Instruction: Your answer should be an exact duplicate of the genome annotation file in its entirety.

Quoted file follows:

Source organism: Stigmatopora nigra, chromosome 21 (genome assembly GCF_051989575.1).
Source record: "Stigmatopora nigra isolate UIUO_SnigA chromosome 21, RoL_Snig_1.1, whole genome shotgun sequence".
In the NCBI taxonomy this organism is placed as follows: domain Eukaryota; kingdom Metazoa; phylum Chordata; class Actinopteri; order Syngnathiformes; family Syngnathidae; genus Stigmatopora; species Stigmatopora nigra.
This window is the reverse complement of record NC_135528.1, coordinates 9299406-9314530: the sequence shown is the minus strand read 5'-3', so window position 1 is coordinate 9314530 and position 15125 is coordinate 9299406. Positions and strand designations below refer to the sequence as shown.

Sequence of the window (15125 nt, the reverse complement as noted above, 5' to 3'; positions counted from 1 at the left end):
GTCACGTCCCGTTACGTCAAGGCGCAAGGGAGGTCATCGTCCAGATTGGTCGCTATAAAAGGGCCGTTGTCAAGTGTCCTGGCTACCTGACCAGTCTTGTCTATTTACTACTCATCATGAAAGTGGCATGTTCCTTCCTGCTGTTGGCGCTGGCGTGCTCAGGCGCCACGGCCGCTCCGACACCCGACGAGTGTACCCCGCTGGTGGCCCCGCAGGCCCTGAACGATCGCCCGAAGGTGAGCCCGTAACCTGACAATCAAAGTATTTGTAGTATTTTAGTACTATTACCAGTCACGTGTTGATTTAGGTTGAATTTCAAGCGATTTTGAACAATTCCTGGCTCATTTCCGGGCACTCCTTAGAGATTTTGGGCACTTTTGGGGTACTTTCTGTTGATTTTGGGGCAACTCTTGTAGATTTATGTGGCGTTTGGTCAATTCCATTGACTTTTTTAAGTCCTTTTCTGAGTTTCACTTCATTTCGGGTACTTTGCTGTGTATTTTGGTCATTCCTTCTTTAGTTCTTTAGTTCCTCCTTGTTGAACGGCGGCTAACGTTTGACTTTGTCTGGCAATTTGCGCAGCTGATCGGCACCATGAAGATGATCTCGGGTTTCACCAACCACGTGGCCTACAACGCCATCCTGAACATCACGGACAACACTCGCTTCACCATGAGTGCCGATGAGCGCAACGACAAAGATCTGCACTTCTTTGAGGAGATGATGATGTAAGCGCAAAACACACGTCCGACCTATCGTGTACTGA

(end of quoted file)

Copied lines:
Source organism: Stigmatopora nigra, chromosome 21 (genome assembly GCF_051989575.1).
Source record: "Stigmatopora nigra isolate UIUO_SnigA chromosome 21, RoL_Snig_1.1, whole genome shotgun sequence".
In the NCBI taxonomy this organism is placed as follows: domain Eukaryota; kingdom Metazoa; phylum Chordata; class Actinopteri; order Syngnathiformes; family Syngnathidae; genus Stigmatopora; species Stigmatopora nigra.
This window is the reverse complement of record NC_135528.1, coordinates 9299406-9314530: the sequence shown is the minus strand read 5'-3', so window position 1 is coordinate 9314530 and position 15125 is coordinate 9299406. Positions and strand designations below refer to the sequence as shown.

Sequence of the window (15125 nt, the reverse complement as noted above, 5' to 3'; positions counted from 1 at the left end):
GTCACGTCCCGTTACGTCAAGGCGCAAGGGAGGTCATCGTCCAGATTGGTCGCTATAAAAGGGCCGTTGTCAAGTGTCCTGGCTACCTGACCAGTCTTGTCTATTTACTACTCATCATGAAAGTGGCATGTTCCTTCCTGCTGTTGGCGCTGGCGTGCTCAGGCGCCACGGCCGCTCCGACACCCGACGAGTGTACCCCGCTGGTGGCCCCGCAGGCCCTGAACGATCGCCCGAAGGTGAGCCCGTAACCTGACAATCAAAGTATTTGTAGTATTTTAGTACTATTACCAGTCACGTGTTGATTTAGGTTGAATTTCAAGCGATTTTGAACAATTCCTGGCTCATTTCCGGGCACTCCTTAGAGATTTTGGGCACTTTTGGGGTACTTTCTGTTGATTTTGGGGCAACTCTTGTAGATTTATGTGGCGTTTGGTCAATTCCATTGACTTTTTTAAGTCCTTTTCTGAGTTTCACTTCATTTCGGGTACTTTGCTGTGTATTTTGGTCATTCCTTCTTTAGTTCTTTAGTTCCTCCTTGTTGAACGGCGGCTAACGTTTGACTTTGTCTGGCAATTTGCGCAGCTGATCGGCACCATGAAGATGATCTCGGGTTTCACCAACCACGTGGCCTACAACGCCATCCTGAACATCACGGACAACACTCGCTTCACCATGAGTGCCGATGAGCGCAACGACAAAGATCTGCACTTCTTTGAGGAGATGATGATGTAAGCGCAAAACACACGTCCGACCTATCGTGTACTGA